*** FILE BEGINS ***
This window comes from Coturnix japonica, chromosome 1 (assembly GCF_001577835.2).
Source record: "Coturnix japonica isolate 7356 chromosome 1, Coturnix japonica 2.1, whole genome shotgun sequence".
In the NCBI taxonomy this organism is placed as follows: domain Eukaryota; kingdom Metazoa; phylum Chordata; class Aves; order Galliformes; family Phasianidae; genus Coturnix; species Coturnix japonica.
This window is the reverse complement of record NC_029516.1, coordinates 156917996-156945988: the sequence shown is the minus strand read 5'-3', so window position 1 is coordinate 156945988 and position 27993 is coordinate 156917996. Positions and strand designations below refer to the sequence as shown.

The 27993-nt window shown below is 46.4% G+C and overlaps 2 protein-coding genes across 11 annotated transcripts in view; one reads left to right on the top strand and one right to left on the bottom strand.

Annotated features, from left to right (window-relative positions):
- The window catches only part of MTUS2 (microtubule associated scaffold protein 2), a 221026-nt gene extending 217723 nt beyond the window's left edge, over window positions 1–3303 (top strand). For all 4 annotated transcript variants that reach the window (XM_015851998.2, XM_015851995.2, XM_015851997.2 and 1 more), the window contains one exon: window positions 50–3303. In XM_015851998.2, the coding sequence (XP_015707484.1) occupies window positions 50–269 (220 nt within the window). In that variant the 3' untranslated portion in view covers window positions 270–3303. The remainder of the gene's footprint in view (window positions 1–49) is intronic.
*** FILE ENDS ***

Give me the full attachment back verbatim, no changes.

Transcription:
This window comes from Coturnix japonica, chromosome 1 (assembly GCF_001577835.2).
Source record: "Coturnix japonica isolate 7356 chromosome 1, Coturnix japonica 2.1, whole genome shotgun sequence".
In the NCBI taxonomy this organism is placed as follows: domain Eukaryota; kingdom Metazoa; phylum Chordata; class Aves; order Galliformes; family Phasianidae; genus Coturnix; species Coturnix japonica.
This window is the reverse complement of record NC_029516.1, coordinates 156917996-156945988: the sequence shown is the minus strand read 5'-3', so window position 1 is coordinate 156945988 and position 27993 is coordinate 156917996. Positions and strand designations below refer to the sequence as shown.

The 27993-nt window shown below is 46.4% G+C and overlaps 2 protein-coding genes across 11 annotated transcripts in view; one reads left to right on the top strand and one right to left on the bottom strand.

Annotated features, from left to right (window-relative positions):
- The window catches only part of MTUS2 (microtubule associated scaffold protein 2), a 221026-nt gene extending 217723 nt beyond the window's left edge, over window positions 1–3303 (top strand). For all 4 annotated transcript variants that reach the window (XM_015851998.2, XM_015851995.2, XM_015851997.2 and 1 more), the window contains one exon: window positions 50–3303. In XM_015851998.2, the coding sequence (XP_015707484.1) occupies window positions 50–269 (220 nt within the window). In that variant the 3' untranslated portion in view covers window positions 270–3303. The remainder of the gene's footprint in view (window positions 1–49) is intronic.